Getting Closure: Tasting 2010 Clos Roche Blanche L’Arpent Rouge

Lessons from opening a singular bottle—too late

2010 Clos Roche Blanche L'Arpent Rouge Touraine

This bottle came my way about a year and a half ago, in a mixed case of samples finished with the synthetic Nomacorc closure. The idea was show off wines by premium winemakers who were brave enough to bolt from natural cork.

L’Arpent Rouge is a varietal Pineau d’Aunis, a lesser, but permitted, black grape in Touraine. This profoundly high-acid variety is mostly made into rosé, but Clos Roche Blanche produced a red version in years they had sufficient fruit leftover from making their pink wine. The winery shuttered its gates after the 2014 vintage, so there will be no more of this wine, or any Clos Roche Blanche wine, ever again.

I tasted and wrote about all of the other samples in that shipment, but this wine’s weird specialness stymied me. I brought it out once to taste with another wine writer, but re-racked it when he confessed his unique antipathy for the grape. So although this 2010 vintage had already been several years from release when I received it, the bottle languished longer.

I finally opened it recently. As I peeled back the capsule, I noted that its so-called cork had pushed a millimeter proud of the glass. This can happen at bottling, but it also occurs when a wine gets overheated, expanding and shouldering its cork outward. The first circumstance would not necessarily be a problem; the second circumstance almost certainly would.

The robe of the wine was pale reddish-tan color, and it soon became sparkled with minuscule bubbles. Its scent mingled Brett with rare meat, sweat with raw egg, white pepper with black. It was oxidative, too, the aromatics ambered by notes of almond, leather, and acacia honey. It absolutely needed decanting to blow off its funk, but the brittle oxidation suggested it could quickly fade. The acidity was modest given the essential character of this grape, the tannins nonexistent. The fruit, what there was of it, at first suggested pear skin and red apple, then vanished in a potpourri of tea and muddled strawberries.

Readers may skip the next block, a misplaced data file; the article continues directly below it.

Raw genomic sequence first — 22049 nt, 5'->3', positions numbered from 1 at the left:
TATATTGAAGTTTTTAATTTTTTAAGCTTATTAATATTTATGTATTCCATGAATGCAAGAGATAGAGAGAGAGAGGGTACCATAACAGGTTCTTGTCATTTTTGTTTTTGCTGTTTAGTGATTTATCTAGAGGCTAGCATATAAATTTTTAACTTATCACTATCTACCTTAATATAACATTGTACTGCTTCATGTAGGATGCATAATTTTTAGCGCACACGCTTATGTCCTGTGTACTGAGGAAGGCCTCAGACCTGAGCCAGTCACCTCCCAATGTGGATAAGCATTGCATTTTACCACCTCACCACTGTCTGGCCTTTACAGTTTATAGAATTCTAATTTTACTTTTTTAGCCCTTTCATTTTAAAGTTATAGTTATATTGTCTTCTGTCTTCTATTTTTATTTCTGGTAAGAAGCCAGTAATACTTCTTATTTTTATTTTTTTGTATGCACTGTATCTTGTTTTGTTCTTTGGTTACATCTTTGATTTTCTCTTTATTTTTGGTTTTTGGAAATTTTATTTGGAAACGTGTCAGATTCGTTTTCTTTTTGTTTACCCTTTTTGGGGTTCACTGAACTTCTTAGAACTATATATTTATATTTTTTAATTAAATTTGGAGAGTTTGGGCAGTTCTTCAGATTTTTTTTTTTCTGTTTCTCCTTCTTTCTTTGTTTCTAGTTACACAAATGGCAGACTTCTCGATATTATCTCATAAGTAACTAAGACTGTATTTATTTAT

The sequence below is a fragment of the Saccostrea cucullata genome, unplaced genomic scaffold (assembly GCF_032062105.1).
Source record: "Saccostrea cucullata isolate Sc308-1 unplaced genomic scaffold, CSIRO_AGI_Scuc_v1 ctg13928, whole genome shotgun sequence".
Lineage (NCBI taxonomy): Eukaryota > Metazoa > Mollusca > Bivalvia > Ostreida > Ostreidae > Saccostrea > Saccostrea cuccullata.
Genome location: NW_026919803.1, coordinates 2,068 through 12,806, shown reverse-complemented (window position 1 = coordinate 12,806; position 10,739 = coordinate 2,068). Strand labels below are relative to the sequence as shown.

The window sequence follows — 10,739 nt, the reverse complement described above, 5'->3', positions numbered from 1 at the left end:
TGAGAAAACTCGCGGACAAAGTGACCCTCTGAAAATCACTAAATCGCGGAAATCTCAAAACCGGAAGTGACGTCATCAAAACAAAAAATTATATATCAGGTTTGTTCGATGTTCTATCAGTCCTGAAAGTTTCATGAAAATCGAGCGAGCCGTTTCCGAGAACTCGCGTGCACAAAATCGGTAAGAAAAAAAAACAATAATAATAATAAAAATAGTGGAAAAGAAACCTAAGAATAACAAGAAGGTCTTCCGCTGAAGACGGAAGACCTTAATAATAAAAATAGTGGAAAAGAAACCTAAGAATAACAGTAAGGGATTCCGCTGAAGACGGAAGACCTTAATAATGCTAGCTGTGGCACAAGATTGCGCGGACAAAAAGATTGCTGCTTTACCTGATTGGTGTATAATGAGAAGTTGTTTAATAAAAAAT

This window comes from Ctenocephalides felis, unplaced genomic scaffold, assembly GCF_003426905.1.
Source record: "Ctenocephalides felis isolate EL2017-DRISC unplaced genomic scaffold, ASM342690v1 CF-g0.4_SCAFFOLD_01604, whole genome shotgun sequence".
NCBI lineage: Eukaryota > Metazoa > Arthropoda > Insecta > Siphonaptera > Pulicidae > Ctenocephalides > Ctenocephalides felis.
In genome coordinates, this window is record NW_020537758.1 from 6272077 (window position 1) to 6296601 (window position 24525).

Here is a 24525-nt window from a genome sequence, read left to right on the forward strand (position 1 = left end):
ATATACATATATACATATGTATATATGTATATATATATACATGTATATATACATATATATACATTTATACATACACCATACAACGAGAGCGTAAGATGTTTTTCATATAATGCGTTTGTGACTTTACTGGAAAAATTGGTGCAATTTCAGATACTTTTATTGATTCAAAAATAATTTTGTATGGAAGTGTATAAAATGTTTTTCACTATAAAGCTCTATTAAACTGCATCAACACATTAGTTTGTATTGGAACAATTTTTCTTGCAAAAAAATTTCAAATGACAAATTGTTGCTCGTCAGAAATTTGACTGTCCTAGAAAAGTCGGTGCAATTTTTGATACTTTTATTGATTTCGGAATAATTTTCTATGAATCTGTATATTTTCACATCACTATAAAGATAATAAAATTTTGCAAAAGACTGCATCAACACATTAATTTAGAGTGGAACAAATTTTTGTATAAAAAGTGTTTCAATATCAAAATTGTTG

The most curious aspect of the wine was its numbing effect on the tongue, similar to the sensation (or lack thereof) caused by ripe blue cheese, celery, or clove oil. The grape is known for its spice notes—pepper, star anise, and clove, in particular—which made me wonder about its concentration of eugenol.

What was certain was that the wine had long since waltzed over the hill. It’s possible the bottle had become spoiled by an accident or mishandling. It’s likely I held it too long. Tasting such a singular wine is problematic when you have only have one bottle, especially when it’s already enjoyed a long, circuitous life. I suspect it was weird from the get-go, but now I wish I could open another.

2010 Clos Roche Blanche L’Arpent Rouge Touraine
12% abv | About $20 on release (sample)

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9 replies on “Getting Closure: Tasting 2010 Clos Roche Blanche L’Arpent Rouge”
  1. says: David B

    Unfortunate that they used Nomacorc rather than DIAM. I do not think I have ever had a plastic “cork” closed wine that lasted more than 3-4 years from the vintage date.

    1. Interesting. I did some work for Nomacorc a while back, providing editorial strategy in setting up their blog, so I worked closely with the marketing team (that’s how I came by this sample). They routinely held tastings of wines aged under their closures and promoted the products as providing a safe, enduring environment with controlled gas exchange. I’ll see if I get someone from the company to weigh in.

  2. says: David B

    I don’t know if you saw, but Hardy Wallace is going all in on Nomacorc. The entire Dirty & Rowdy line. Color me skeptical.

    1. Yes, he’s been using that closure for a while now. The marketing team was delighted when he tried it out, because he’s considered a maverick and someone whom others of like mind might emulate.

  3. says: David B

    And OK, it’s not plastic, but I sure would love to know how they tested it for longevity.

    1. Actually, it is plastic. The core is expanded, the sheathing is extruded. They used to use petroleum-derived plastics, then introduced the plant-based polymer on which they’re now focusing the business. But it’s still plastic. While I know little about the results of their testing, I do know they have an extensive research program.

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